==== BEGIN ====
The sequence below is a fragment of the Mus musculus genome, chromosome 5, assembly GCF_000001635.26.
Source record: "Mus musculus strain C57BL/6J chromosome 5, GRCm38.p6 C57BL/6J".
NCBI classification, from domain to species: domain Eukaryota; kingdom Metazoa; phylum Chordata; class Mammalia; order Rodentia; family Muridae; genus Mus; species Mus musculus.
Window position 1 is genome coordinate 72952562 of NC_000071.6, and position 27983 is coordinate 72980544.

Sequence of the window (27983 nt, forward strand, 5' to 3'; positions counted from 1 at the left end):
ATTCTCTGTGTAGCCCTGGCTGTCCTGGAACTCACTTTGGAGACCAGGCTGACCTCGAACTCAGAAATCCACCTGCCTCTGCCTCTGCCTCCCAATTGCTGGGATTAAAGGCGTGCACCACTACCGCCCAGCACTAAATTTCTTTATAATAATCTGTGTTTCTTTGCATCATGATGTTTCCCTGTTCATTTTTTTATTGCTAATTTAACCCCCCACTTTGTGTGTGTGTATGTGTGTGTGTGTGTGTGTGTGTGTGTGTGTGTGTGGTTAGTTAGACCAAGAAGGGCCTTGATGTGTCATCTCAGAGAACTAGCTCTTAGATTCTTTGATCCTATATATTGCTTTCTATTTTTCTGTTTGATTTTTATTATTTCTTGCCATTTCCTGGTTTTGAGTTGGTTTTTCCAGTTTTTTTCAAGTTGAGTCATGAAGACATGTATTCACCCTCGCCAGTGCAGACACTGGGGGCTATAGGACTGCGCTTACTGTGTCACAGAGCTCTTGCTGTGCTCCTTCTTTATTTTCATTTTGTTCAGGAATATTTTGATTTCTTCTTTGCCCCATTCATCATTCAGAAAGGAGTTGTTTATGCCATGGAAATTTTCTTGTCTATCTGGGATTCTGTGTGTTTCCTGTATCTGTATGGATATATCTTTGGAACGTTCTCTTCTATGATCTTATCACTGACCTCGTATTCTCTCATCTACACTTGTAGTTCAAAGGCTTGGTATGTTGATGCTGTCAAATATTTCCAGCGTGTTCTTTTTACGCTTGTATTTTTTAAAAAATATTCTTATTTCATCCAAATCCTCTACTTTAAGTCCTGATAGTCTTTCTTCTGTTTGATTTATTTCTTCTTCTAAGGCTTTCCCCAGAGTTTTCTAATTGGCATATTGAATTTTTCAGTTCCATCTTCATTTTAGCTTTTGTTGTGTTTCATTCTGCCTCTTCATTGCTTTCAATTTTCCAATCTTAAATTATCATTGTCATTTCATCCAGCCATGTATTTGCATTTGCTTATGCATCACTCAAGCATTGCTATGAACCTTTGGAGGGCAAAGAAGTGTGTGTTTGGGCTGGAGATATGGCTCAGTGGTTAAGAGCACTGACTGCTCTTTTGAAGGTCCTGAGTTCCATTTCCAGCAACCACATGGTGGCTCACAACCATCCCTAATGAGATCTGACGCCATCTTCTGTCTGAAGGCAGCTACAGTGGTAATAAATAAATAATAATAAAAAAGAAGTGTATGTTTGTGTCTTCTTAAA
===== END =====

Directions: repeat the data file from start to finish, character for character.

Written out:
The sequence below is a fragment of the Mus musculus genome, chromosome 5, assembly GCF_000001635.26.
Source record: "Mus musculus strain C57BL/6J chromosome 5, GRCm38.p6 C57BL/6J".
NCBI classification, from domain to species: domain Eukaryota; kingdom Metazoa; phylum Chordata; class Mammalia; order Rodentia; family Muridae; genus Mus; species Mus musculus.
Window position 1 is genome coordinate 72952562 of NC_000071.6, and position 27983 is coordinate 72980544.

Sequence of the window (27983 nt, forward strand, 5' to 3'; positions counted from 1 at the left end):
ATTCTCTGTGTAGCCCTGGCTGTCCTGGAACTCACTTTGGAGACCAGGCTGACCTCGAACTCAGAAATCCACCTGCCTCTGCCTCTGCCTCCCAATTGCTGGGATTAAAGGCGTGCACCACTACCGCCCAGCACTAAATTTCTTTATAATAATCTGTGTTTCTTTGCATCATGATGTTTCCCTGTTCATTTTTTTATTGCTAATTTAACCCCCCACTTTGTGTGTGTGTATGTGTGTGTGTGTGTGTGTGTGTGTGTGTGTGTGTGGTTAGTTAGACCAAGAAGGGCCTTGATGTGTCATCTCAGAGAACTAGCTCTTAGATTCTTTGATCCTATATATTGCTTTCTATTTTTCTGTTTGATTTTTATTATTTCTTGCCATTTCCTGGTTTTGAGTTGGTTTTTCCAGTTTTTTTCAAGTTGAGTCATGAAGACATGTATTCACCCTCGCCAGTGCAGACACTGGGGGCTATAGGACTGCGCTTACTGTGTCACAGAGCTCTTGCTGTGCTCCTTCTTTATTTTCATTTTGTTCAGGAATATTTTGATTTCTTCTTTGCCCCATTCATCATTCAGAAAGGAGTTGTTTATGCCATGGAAATTTTCTTGTCTATCTGGGATTCTGTGTGTTTCCTGTATCTGTATGGATATATCTTTGGAACGTTCTCTTCTATGATCTTATCACTGACCTCGTATTCTCTCATCTACACTTGTAGTTCAAAGGCTTGGTATGTTGATGCTGTCAAATATTTCCAGCGTGTTCTTTTTACGCTTGTATTTTTTAAAAAATATTCTTATTTCATCCAAATCCTCTACTTTAAGTCCTGATAGTCTTTCTTCTGTTTGATTTATTTCTTCTTCTAAGGCTTTCCCCAGAGTTTTCTAATTGGCATATTGAATTTTTCAGTTCCATCTTCATTTTAGCTTTTGTTGTGTTTCATTCTGCCTCTTCATTGCTTTCAATTTTCCAATCTTAAATTATCATTGTCATTTCATCCAGCCATGTATTTGCATTTGCTTATGCATCACTCAAGCATTGCTATGAACCTTTGGAGGGCAAAGAAGTGTGTGTTTGGGCTGGAGATATGGCTCAGTGGTTAAGAGCACTGACTGCTCTTTTGAAGGTCCTGAGTTCCATTTCCAGCAACCACATGGTGGCTCACAACCATCCCTAATGAGATCTGACGCCATCTTCTGTCTGAAGGCAGCTACAGTGGTAATAAATAAATAATAATAAAAAAGAAGTGTATGTTTGTGTCTTCTTAAA